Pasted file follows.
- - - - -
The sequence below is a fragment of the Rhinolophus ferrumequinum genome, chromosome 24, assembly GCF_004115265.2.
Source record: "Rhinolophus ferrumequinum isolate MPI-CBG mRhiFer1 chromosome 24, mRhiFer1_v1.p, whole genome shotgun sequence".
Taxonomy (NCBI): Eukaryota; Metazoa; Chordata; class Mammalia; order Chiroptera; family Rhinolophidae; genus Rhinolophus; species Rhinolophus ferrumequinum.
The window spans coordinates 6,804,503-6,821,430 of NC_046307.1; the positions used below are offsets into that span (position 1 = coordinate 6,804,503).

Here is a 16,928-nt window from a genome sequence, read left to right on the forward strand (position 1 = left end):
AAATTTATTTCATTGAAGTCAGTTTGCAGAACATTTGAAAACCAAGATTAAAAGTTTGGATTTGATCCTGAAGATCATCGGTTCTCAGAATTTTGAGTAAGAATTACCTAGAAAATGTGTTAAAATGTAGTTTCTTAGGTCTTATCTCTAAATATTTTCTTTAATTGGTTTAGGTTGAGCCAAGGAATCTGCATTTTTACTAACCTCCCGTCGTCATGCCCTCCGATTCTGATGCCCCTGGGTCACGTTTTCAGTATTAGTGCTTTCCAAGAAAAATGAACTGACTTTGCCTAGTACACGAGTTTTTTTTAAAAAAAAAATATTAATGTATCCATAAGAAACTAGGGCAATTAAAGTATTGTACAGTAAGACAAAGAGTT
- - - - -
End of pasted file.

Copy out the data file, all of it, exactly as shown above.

The sequence below is a fragment of the Rhinolophus ferrumequinum genome, chromosome 24, assembly GCF_004115265.2.
Source record: "Rhinolophus ferrumequinum isolate MPI-CBG mRhiFer1 chromosome 24, mRhiFer1_v1.p, whole genome shotgun sequence".
Taxonomy (NCBI): Eukaryota; Metazoa; Chordata; class Mammalia; order Chiroptera; family Rhinolophidae; genus Rhinolophus; species Rhinolophus ferrumequinum.
The window spans coordinates 6,804,503-6,821,430 of NC_046307.1; the positions used below are offsets into that span (position 1 = coordinate 6,804,503).

Here is a 16,928-nt window from a genome sequence, read left to right on the forward strand (position 1 = left end):
AAATTTATTTCATTGAAGTCAGTTTGCAGAACATTTGAAAACCAAGATTAAAAGTTTGGATTTGATCCTGAAGATCATCGGTTCTCAGAATTTTGAGTAAGAATTACCTAGAAAATGTGTTAAAATGTAGTTTCTTAGGTCTTATCTCTAAATATTTTCTTTAATTGGTTTAGGTTGAGCCAAGGAATCTGCATTTTTACTAACCTCCCGTCGTCATGCCCTCCGATTCTGATGCCCCTGGGTCACGTTTTCAGTATTAGTGCTTTCCAAGAAAAATGAACTGACTTTGCCTAGTACACGAGTTTTTTTTAAAAAAAAAATATTAATGTATCCATAAGAAACTAGGGCAATTAAAGTATTGTACAGTAAGACAAAGAGTT